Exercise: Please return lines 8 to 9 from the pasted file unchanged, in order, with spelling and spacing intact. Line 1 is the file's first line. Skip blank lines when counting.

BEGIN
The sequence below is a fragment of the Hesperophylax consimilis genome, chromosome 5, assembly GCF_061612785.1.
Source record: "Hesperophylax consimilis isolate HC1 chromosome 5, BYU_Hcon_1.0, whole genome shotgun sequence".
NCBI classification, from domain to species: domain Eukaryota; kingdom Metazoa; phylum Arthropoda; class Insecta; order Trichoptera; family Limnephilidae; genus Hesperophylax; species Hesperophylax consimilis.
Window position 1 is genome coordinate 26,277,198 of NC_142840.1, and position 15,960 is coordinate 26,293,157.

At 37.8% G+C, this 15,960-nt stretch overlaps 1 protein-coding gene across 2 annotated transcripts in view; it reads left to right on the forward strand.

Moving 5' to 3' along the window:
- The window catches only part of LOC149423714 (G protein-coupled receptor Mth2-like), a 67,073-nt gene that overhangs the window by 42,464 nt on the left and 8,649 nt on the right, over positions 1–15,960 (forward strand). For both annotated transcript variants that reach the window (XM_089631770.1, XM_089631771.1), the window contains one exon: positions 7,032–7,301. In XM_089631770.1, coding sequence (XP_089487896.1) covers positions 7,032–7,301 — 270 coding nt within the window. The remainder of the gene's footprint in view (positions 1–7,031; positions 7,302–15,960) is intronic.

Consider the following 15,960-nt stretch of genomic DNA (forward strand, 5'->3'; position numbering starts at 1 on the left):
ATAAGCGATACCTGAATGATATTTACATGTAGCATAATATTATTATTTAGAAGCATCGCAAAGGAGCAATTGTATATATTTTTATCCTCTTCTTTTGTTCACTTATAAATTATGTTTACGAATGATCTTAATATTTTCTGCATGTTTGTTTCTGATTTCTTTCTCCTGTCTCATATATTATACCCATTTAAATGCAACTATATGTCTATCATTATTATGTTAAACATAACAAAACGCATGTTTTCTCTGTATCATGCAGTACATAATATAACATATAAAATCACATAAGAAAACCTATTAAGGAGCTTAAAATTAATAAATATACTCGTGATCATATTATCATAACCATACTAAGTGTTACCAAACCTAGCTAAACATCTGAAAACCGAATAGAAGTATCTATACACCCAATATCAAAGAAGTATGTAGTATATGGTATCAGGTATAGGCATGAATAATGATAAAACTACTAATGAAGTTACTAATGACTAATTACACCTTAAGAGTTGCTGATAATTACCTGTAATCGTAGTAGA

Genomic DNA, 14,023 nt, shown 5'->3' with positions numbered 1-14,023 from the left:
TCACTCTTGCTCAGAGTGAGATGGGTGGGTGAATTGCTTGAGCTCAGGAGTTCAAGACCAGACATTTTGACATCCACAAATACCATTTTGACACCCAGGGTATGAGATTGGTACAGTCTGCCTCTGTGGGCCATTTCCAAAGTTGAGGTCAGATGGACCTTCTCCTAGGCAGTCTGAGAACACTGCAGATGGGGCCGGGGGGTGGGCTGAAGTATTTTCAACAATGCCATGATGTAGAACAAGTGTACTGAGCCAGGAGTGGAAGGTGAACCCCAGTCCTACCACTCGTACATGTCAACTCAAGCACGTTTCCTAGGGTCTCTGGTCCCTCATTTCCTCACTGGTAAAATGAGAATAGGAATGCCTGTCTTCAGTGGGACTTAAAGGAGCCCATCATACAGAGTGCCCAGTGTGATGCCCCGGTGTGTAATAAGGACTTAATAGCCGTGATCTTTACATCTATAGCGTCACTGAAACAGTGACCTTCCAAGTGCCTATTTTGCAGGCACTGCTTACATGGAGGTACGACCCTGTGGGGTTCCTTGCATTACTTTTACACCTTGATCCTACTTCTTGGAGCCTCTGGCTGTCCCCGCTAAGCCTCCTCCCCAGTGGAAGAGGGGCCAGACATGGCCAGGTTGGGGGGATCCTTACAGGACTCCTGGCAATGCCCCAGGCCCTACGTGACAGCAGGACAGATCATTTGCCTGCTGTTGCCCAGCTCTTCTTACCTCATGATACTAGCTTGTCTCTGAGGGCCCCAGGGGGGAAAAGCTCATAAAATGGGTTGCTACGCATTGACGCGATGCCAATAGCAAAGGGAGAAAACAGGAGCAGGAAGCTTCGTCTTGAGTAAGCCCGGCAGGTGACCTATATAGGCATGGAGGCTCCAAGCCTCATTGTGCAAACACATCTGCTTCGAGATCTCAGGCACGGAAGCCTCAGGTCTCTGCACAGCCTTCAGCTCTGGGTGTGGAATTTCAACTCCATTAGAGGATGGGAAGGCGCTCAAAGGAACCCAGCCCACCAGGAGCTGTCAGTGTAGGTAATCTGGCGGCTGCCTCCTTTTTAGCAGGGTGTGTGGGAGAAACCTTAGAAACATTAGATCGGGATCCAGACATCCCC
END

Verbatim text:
Consider the following 15,960-nt stretch of genomic DNA (forward strand, 5'->3'; position numbering starts at 1 on the left):
ATAAGCGATACCTGAATGATATTTACATGTAGCATAATATTATTATTTAGAAGCATCGCAAAGGAGCAATTGTATATATTTTTATCCTCTTCTTTTGTTCACTTATAAATTATGTTTACGAATGATCTTAATATTTTCTGCATGTTTGTTTCTGATTTCTTTCTCCTGTCTCATATATTATACCCATTTAAATGCAACTATATGTCTATCATTATTATGTTAAACATAACAAAACGCATGTTTTCTCTGTATCATGCAGTACATAATATAACATATAAAATCACATAAGAAAACCTATTAAGGAGCTTAAAATTAATAAATATACTCGTGATCATATTATCATAACCATACTAAGTGTTACCAAACCTAGCTAAACATCTGAAAACCGAATAGAAGTATCTATACACCCAATATCAAAGAAGTATGTAGTATATGGTATCAGGTATAGGCATGAATAATGATAAAACTACTAATGAAGTTACTAATGACTAATTACACCTTAAGAGTTGCTGATAATTACCTGTAATCGTAGTAGA